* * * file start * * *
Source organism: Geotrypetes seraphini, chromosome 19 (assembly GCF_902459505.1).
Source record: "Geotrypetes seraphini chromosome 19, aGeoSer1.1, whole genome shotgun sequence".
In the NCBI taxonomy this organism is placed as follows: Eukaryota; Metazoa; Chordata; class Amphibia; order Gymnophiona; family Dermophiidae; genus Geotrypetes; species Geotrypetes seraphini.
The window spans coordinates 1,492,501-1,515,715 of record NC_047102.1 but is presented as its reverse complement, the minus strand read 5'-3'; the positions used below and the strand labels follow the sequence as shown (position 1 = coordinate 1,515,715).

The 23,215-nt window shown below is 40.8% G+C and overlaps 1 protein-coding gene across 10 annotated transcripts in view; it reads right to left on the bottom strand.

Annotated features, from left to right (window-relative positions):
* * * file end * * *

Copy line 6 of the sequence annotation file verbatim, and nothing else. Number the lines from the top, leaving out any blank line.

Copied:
Annotated features, from left to right (window-relative positions):